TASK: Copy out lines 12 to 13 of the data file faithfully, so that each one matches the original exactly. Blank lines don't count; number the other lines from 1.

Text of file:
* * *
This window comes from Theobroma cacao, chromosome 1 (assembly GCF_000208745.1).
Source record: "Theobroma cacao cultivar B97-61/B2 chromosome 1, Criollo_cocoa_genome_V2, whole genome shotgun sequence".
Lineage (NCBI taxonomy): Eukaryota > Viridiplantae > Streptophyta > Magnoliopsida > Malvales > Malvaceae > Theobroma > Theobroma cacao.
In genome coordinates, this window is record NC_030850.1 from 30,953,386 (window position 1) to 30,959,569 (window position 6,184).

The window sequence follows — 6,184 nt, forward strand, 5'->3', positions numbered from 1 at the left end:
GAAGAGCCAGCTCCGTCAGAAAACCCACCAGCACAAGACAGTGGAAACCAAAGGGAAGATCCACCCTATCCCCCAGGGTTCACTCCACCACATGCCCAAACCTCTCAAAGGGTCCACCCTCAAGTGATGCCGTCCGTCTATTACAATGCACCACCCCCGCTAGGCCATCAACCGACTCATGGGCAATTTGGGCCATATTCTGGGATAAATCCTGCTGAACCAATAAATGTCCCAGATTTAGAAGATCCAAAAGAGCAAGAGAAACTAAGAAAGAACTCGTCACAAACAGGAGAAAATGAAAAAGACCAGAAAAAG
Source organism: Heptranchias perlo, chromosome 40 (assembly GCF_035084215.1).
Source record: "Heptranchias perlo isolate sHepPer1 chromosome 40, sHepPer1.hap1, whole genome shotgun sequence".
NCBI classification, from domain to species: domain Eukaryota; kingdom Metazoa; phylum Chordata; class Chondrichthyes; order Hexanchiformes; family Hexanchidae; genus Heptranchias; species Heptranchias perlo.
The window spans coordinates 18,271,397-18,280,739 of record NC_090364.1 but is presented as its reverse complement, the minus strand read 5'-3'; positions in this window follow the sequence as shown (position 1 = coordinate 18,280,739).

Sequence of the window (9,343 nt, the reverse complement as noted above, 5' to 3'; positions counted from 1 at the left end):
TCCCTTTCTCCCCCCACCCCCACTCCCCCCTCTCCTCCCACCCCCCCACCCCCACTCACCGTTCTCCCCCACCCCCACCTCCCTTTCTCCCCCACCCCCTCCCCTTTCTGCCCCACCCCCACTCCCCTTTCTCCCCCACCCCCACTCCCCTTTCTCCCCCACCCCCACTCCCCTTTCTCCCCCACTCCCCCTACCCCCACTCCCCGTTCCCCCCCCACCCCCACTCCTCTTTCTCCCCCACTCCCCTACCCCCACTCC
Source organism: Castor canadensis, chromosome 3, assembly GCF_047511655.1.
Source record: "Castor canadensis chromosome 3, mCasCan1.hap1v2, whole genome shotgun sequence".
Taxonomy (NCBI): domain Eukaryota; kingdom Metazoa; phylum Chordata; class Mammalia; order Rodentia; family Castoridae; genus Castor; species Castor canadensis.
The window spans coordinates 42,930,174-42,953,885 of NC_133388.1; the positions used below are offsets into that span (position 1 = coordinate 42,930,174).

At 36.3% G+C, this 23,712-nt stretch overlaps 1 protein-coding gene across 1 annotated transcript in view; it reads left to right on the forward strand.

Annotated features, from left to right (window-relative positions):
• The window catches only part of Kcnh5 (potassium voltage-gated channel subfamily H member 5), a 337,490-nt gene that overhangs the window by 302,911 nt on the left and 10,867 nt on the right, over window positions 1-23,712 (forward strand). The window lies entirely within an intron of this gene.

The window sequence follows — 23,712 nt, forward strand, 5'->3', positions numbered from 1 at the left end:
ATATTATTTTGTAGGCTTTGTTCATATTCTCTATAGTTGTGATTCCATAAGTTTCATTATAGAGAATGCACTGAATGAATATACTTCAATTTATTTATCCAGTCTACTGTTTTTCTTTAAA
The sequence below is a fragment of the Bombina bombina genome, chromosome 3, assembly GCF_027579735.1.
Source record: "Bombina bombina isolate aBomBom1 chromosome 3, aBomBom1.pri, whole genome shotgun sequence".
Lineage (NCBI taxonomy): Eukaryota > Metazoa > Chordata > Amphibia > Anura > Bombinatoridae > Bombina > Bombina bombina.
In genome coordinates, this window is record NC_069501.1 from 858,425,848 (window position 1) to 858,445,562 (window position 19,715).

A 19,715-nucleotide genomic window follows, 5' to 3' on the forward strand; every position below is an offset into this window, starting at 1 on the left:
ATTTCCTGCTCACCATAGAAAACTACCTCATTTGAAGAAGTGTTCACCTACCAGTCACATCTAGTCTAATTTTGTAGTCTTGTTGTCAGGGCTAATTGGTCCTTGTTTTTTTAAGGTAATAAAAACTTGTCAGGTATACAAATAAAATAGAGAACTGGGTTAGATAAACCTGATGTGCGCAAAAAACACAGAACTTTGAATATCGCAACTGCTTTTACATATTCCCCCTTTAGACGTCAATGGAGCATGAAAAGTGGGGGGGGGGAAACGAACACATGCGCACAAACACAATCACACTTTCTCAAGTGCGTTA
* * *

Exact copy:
TCCCTTTCTCCCCCCACCCCCACTCCCCCCTCTCCTCCCACCCCCCCACCCCCACTCACCGTTCTCCCCCACCCCCACCTCCCTTTCTCCCCCACCCCCTCCCCTTTCTGCCCCACCCCCACTCCCCTTTCTCCCCCACCCCCACTCCCCTTTCTCCCCCACCCCCACTCCCCTTTCTCCCCCACTCCCCCTACCCCCACTCCCCGTTCCCCCCCCACCCCCACTCCTCTTTCTCCCCCACTCCCCTACCCCCACTCC
Source organism: Castor canadensis, chromosome 3, assembly GCF_047511655.1.